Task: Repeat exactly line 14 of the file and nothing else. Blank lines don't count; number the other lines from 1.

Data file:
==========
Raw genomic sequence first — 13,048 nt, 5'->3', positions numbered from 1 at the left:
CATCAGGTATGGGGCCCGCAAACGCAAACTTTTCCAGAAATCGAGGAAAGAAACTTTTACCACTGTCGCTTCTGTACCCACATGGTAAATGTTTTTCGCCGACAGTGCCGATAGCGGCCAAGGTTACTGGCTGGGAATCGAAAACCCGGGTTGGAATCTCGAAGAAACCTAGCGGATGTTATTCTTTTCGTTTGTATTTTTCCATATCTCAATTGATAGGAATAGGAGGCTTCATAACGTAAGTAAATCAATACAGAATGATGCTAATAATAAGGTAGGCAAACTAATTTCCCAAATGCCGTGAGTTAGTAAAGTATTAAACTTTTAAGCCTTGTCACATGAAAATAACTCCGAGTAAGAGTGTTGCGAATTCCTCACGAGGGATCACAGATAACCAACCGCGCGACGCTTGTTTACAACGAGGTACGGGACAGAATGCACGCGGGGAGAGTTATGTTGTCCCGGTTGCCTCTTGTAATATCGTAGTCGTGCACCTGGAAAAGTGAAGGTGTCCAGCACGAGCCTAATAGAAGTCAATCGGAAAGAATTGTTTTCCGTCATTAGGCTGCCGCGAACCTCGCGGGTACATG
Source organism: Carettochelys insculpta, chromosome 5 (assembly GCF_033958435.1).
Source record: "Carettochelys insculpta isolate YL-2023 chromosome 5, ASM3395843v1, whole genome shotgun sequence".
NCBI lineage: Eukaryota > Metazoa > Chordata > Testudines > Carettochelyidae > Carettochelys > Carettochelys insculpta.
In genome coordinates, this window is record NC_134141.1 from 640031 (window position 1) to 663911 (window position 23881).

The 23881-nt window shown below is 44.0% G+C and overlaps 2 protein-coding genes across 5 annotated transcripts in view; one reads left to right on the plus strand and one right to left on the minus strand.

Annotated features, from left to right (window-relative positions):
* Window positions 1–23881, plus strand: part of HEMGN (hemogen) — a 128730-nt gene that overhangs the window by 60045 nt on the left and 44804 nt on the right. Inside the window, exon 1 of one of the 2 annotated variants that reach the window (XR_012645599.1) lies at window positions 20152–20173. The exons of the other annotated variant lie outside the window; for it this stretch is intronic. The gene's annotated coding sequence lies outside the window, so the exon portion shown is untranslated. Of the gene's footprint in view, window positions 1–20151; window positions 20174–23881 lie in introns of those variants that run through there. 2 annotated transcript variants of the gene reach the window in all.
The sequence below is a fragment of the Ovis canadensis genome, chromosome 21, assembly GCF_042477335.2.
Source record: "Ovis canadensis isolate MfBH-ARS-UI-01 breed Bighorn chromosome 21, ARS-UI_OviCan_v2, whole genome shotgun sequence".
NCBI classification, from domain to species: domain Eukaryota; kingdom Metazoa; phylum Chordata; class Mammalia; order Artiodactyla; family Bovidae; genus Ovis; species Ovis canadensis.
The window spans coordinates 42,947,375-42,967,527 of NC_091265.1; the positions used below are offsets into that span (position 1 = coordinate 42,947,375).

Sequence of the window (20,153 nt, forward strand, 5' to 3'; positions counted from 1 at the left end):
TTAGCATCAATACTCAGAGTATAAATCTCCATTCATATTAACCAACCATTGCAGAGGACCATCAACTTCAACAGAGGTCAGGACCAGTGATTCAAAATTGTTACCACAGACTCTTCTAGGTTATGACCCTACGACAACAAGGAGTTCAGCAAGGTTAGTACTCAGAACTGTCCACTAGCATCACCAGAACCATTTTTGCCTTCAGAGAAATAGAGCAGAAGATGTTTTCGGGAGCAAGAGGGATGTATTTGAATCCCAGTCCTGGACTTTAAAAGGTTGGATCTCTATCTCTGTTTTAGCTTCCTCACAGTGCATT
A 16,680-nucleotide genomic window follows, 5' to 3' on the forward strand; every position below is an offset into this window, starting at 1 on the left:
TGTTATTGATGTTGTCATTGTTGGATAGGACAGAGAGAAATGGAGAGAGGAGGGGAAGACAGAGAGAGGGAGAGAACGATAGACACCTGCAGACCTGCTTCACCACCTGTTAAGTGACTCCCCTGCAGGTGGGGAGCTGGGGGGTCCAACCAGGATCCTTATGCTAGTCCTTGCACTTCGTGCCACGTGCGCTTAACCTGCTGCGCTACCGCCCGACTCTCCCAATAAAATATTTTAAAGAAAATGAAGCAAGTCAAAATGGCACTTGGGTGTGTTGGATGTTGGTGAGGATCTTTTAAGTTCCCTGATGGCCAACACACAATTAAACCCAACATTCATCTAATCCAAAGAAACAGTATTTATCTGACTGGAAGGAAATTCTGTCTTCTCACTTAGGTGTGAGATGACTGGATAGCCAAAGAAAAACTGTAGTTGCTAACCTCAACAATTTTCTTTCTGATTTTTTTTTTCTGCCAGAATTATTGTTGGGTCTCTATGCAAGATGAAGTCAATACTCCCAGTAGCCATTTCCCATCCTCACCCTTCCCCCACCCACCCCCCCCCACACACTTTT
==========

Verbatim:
Sequence of the window (20,153 nt, forward strand, 5' to 3'; positions counted from 1 at the left end):